Also supporting Kavanaugh’s selection was Ilya Shapiro, a senior fellow in constitutional studies at The Cato Institute, a libertarian think tank. In an article on Kavanagh posted on the Jewish Policy Center’s website, he wrote that Kavanagh is a “great pick” whose decisions on the D.C. Circuit “are grounded in text and history and are often cited by the Supreme Court itself. He’s much like Justice [Anthony] Kennedy [whose retirement in July opened the seat for Kavanaugh], for whom he clerked, in his dedication to the Constitution’s structural protections for liberty. …
“Perhaps most notably, Kavanaugh’s willingness to push back on the excesses of the regulatory state make him a man for the moment. … Kavanaugh sees the judicial role as reading and applying the law, not being an agent for social change.”
Rabbi Menken said he is not sure it is accurate to describe Kavanaugh as a “staunch conservative,” because he reportedly agreed with Merrick Garland more than nine times out of 10. Garland and Kavanaugh both sat as Circuit Court judges on the U.S. Court of Appeals for the District of Columbia. Garland had been nominated to the Supreme Court by President Barack Obama in 2016, but the Republican-controlled Senate refused to consider him, arguing that since it was the last year of Obama’s presidency, the next president should fill the vacancy.
Among the cases expected to come before the court that are of particular interest to the Jewish community is one in which Morris County, N.J., is using public money to repair churches that are on the National Register of Historic Places, according to Stern of the AJC.
Another is whether the 1964 Civil Rights Act’s ban on discrimination on the basis of sex encompasses sexual orientation and gender identity, thus covering people who identify as gay, lesbian or transgender. And a third involves a constitutional challenge to Deferred Action for Childhood Arrivals (DACA), an American immigration policy that allows some individuals illegally brought to the U.S. as children to receive a renewable two-year period of deferred action from deportation during which they are eligible for a work permit.
Rabbi Jill Jacobs, executive director of T’ruah: The Rabbinic Call for Human Rights, noted that “there has been a consensus in the Jewish community in support of immigrants, DACA and LGBTQ rights. The Jewish community is standing with them and [Kavanaugh’s] place on the Supreme Court is disconcerting because he has the power to overturn protections for DACA recipients and LGBTQ people, to rule narrowly on what constitutes discrimination.”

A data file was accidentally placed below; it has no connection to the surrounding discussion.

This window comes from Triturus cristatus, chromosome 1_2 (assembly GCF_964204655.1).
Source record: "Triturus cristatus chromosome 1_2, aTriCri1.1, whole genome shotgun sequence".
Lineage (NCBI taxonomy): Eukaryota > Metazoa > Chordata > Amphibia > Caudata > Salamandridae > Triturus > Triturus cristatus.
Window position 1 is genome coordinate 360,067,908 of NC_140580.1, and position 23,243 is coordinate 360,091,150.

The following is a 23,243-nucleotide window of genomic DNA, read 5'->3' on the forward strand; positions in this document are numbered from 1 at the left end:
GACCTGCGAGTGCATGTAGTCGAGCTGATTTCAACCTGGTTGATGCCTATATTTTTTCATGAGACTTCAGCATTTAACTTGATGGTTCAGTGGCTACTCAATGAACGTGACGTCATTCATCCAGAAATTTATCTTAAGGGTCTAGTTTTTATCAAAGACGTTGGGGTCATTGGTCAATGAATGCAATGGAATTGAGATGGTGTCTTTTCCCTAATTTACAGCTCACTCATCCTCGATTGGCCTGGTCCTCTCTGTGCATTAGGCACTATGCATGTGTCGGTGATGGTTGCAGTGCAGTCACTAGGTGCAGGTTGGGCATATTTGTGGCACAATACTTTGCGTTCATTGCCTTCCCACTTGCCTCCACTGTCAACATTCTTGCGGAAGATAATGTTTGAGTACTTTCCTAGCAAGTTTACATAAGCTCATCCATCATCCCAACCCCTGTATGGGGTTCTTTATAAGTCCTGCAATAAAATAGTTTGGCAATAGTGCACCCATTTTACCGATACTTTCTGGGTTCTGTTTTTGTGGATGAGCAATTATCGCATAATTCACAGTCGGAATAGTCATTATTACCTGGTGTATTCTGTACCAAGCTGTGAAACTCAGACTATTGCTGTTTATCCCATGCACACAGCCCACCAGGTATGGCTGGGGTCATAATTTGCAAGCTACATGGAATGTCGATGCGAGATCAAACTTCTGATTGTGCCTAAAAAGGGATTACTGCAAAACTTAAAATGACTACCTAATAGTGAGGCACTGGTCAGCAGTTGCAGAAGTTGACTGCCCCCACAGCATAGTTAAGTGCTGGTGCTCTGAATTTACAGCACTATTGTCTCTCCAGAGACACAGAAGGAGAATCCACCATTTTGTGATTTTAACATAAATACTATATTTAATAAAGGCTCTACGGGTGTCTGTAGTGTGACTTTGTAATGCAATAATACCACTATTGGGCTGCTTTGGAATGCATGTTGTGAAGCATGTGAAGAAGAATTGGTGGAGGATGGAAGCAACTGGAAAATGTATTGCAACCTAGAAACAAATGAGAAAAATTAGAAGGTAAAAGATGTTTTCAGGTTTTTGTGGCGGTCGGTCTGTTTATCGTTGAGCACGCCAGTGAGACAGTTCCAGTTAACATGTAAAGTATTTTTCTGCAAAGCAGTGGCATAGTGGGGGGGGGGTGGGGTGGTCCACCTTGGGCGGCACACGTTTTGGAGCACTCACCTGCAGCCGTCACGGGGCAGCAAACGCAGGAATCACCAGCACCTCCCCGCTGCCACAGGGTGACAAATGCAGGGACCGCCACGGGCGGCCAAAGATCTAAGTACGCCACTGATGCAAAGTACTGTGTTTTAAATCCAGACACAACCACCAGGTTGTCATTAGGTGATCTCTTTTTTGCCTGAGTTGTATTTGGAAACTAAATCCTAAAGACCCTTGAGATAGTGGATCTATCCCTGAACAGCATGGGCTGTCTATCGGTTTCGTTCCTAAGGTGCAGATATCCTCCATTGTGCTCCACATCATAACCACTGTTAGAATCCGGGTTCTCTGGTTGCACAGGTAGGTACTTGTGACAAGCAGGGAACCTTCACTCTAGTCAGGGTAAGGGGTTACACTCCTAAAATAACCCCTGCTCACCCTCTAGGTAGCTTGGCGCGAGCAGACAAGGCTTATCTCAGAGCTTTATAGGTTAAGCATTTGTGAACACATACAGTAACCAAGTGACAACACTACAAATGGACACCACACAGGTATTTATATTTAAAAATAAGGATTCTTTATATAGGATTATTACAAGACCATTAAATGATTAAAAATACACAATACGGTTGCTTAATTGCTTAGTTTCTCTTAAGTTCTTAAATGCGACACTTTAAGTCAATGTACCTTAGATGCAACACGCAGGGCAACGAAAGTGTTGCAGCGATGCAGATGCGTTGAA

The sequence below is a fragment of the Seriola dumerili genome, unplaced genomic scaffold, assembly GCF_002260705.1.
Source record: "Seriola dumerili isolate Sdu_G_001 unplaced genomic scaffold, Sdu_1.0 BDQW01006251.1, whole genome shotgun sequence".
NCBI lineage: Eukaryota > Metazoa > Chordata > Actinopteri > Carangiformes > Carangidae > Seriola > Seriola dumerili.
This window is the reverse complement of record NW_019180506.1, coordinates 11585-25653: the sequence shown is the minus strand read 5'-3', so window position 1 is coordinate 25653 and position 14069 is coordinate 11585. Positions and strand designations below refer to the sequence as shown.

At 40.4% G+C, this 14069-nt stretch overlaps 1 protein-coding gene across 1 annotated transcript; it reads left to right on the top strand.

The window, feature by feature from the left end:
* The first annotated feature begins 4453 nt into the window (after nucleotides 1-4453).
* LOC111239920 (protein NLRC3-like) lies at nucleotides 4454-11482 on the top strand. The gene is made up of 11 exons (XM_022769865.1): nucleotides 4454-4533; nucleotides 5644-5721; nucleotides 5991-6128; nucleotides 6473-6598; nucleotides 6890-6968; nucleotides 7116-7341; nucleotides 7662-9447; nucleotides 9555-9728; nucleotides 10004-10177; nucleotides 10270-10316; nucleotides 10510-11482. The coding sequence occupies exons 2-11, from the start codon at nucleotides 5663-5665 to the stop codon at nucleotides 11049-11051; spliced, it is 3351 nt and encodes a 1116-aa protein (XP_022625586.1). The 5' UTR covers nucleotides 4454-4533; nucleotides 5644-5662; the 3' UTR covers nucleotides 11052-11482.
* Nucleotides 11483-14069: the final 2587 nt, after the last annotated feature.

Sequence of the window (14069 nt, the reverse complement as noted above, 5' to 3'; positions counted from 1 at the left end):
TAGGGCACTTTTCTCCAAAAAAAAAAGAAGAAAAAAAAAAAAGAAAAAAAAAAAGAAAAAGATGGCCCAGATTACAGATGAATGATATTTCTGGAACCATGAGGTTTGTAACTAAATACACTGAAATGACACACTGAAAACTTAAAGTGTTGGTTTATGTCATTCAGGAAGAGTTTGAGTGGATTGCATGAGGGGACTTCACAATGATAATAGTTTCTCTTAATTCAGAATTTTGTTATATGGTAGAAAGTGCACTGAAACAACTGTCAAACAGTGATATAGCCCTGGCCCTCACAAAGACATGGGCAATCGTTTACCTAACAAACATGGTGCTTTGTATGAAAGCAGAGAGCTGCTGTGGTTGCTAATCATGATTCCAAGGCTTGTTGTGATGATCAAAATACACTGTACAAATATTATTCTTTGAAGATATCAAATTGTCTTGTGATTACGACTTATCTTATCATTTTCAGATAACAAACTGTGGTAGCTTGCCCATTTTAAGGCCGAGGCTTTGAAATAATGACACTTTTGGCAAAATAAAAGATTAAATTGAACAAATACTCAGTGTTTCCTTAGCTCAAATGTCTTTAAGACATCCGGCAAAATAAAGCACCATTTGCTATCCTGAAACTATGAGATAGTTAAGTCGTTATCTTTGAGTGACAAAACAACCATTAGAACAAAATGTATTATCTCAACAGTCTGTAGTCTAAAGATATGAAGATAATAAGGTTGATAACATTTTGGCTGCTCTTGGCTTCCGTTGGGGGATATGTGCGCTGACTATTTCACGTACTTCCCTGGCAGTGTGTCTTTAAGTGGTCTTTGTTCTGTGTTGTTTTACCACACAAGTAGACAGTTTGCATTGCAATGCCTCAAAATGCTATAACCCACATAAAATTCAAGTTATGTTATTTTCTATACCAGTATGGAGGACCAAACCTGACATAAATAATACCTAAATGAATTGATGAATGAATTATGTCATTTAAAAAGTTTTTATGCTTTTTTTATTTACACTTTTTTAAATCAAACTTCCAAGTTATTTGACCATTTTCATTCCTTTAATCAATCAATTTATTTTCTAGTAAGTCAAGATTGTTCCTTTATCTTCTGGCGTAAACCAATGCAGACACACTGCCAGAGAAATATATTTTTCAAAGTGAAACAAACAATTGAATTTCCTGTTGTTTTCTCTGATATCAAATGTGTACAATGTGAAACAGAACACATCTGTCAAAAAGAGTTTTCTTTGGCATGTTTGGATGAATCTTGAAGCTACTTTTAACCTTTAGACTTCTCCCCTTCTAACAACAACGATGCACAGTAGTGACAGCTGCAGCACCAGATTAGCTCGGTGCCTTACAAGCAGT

Steve Freeman, vice president of civil rights at the Anti-Defamation League, expressed similar concerns. In an email to The Jewish Week he pointed out that Kavanaugh “sees no problem with sectarian prayers at public school events, and he seems open to claims of religious liberty that can be used to justify discrimination against members of the LGBTQ community. There also is reason to believe he would be supportive of executive branch efforts to curtail the rights of immigrants. …
“We simply do not agree with Justice Kavanaugh on a set of core principles, such as how we as a society fight discrimination, safeguard religious freedom, maintain the separation of church and state and protect immigrant rights. There are likewise legitimate reasons to be concerned about the impact of his presence on the court on long-standing civil rights issues.”
Rabbi Jacobs noted that the “Jewish community has also been active on voting rights and [opposing] gerrymandering as a way to reduce the voice of certain citizens, particularly trying to minimize the voice of people of color.”
When it comes to religious liberty cases, Kavanaugh has been fairly consistent. In a 2015 case, Kavanaugh argued against a federal mandate that required religious employers to cover employees’ contraception. Five years earlier, he ruled against an atheist who challenged the tradition of having prayers recited at presidential inaugurations. He wrote that the “desire of others in America to publicly ask for God’s blessing on certain government activities and to publicly seek God’s guidance for certain government officials” cannot be dismissed. In addition, he has suggested that he might be amenable to increasing public funding to religious schools.
Regarding affirmative action, Kavanaugh in 1999 wrote an amicus brief on behalf of the Center for Equal Opportunity, which opposed race-based affirmative action in college admissions.
However, a 2011 decision he wrote is said to have paved the way for Chief Justice John Roberts to later uphold the constitutionality of the Obama administration’s Affordable Care Act.
Stern of the AJC stressed that he “would caution against jumping to immediate conclusions” regarding the way Kavanaugh will vote.
“The man ought to be given an opportunity to weigh the cases [he hears],” he said. “Let’s see how he performs.”